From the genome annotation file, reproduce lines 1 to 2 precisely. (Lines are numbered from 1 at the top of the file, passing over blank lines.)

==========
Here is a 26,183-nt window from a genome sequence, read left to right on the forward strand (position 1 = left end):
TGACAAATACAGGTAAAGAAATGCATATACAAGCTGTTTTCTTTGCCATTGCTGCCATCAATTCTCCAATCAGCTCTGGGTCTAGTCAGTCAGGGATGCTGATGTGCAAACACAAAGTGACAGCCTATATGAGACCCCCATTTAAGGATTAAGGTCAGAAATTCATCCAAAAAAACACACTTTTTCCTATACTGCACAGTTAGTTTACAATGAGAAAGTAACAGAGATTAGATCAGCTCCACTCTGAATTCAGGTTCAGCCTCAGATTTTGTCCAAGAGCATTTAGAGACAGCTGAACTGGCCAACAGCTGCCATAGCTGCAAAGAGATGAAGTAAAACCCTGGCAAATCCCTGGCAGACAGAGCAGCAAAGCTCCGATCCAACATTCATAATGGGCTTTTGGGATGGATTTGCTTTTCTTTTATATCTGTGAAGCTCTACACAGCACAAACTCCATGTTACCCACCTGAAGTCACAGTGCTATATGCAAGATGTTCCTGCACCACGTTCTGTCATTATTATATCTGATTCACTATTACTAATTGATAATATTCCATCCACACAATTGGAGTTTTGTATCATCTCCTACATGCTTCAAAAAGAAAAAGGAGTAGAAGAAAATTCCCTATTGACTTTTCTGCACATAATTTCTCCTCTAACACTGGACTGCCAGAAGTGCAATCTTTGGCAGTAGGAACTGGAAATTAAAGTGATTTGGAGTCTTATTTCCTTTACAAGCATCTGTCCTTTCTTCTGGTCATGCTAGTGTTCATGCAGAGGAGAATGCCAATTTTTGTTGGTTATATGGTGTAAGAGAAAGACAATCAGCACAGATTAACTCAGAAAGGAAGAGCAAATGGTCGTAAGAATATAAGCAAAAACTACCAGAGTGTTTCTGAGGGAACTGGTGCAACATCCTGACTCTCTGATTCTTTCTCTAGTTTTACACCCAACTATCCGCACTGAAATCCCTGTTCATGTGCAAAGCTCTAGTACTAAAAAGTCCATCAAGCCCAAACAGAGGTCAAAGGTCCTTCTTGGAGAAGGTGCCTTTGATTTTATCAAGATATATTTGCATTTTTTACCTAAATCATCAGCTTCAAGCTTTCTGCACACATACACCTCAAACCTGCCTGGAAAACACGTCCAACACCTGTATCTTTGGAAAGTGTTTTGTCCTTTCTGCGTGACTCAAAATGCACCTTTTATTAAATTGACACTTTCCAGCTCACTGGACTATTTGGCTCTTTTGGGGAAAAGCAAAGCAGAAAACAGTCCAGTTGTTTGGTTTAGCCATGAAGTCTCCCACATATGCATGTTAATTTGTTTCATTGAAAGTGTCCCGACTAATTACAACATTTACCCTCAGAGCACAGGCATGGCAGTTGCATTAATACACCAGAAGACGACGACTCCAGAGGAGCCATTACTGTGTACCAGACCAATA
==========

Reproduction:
Here is a 26,183-nt window from a genome sequence, read left to right on the forward strand (position 1 = left end):
TGACAAATACAGGTAAAGAAATGCATATACAAGCTGTTTTCTTTGCCATTGCTGCCATCAATTCTCCAATCAGCTCTGGGTCTAGTCAGTCAGGGATGCTGATGTGCAAACACAAAGTGACAGCCTATATGAGACCCCCATTTAAGGATTAAGGTCAGAAATTCATCCAAAAAAACACACTTTTTCCTATACTGCACAGTTAGTTTACAATGAGAAAGTAACAGAGATTAGATCAGCTCCACTCTGAATTCAGGTTCAGCCTCAGATTTTGTCCAAGAGCATTTAGAGACAGCTGAACTGGCCAACAGCTGCCATAGCTGCAAAGAGATGAAGTAAAACCCTGGCAAATCCCTGGCAGACAGAGCAGCAAAGCTCCGATCCAACATTCATAATGGGCTTTTGGGATGGATTTGCTTTTCTTTTATATCTGTGAAGCTCTACACAGCACAAACTCCATGTTACCCACCTGAAGTCACAGTGCTATATGCAAGATGTTCCTGCACCACGTTCTGTCATTATTATATCTGATTCACTATTACTAATTGATAATATTCCATCCACACAATTGGAGTTTTGTATCATCTCCTACATGCTTCAAAAAGAAAAAGGAGTAGAAGAAAATTCCCTATTGACTTTTCTGCACATAATTTCTCCTCTAACACTGGACTGCCAGAAGTGCAATCTTTGGCAGTAGGAACTGGAAATTAAAGTGATTTGGAGTCTTATTTCCTTTACAAGCATCTGTCCTTTCTTCTGGTCATGCTAGTGTTCATGCAGAGGAGAATGCCAATTTTTGTTGGTTATATGGTGTAAGAGAAAGACAATCAGCACAGATTAACTCAGAAAGGAAGAGCAAATGGTCGTAAGAATATAAGCAAAAACTACCAGAGTGTTTCTGAGGGAACTGGTGCAACATCCTGACTCTCTGATTCTTTCTCTAGTTTTACACCCAACTATCCGCACTGAAATCCCTGTTCATGTGCAAAGCTCTAGTACTAAAAAGTCCATCAAGCCCAAACAGAGGTCAAAGGTCCTTCTTGGAGAAGGTGCCTTTGATTTTATCAAGATATATTTGCATTTTTTACCTAAATCATCAGCTTCAAGCTTTCTGCACACATACACCTCAAACCTGCCTGGAAAACACGTCCAACACCTGTATCTTTGGAAAGTGTTTTGTCCTTTCTGCGTGACTCAAAATGCACCTTTTATTAAATTGACACTTTCCAGCTCACTGGACTATTTGGCTCTTTTGGGGAAAAGCAAAGCAGAAAACAGTCCAGTTGTTTGGTTTAGCCATGAAGTCTCCCACATATGCATGTTAATTTGTTTCATTGAAAGTGTCCCGACTAATTACAACATTTACCCTCAGAGCACAGGCATGGCAGTTGCATTAATACACCAGAAGACGACGACTCCAGAGGAGCCATTACTGTGTACCAGACCAATA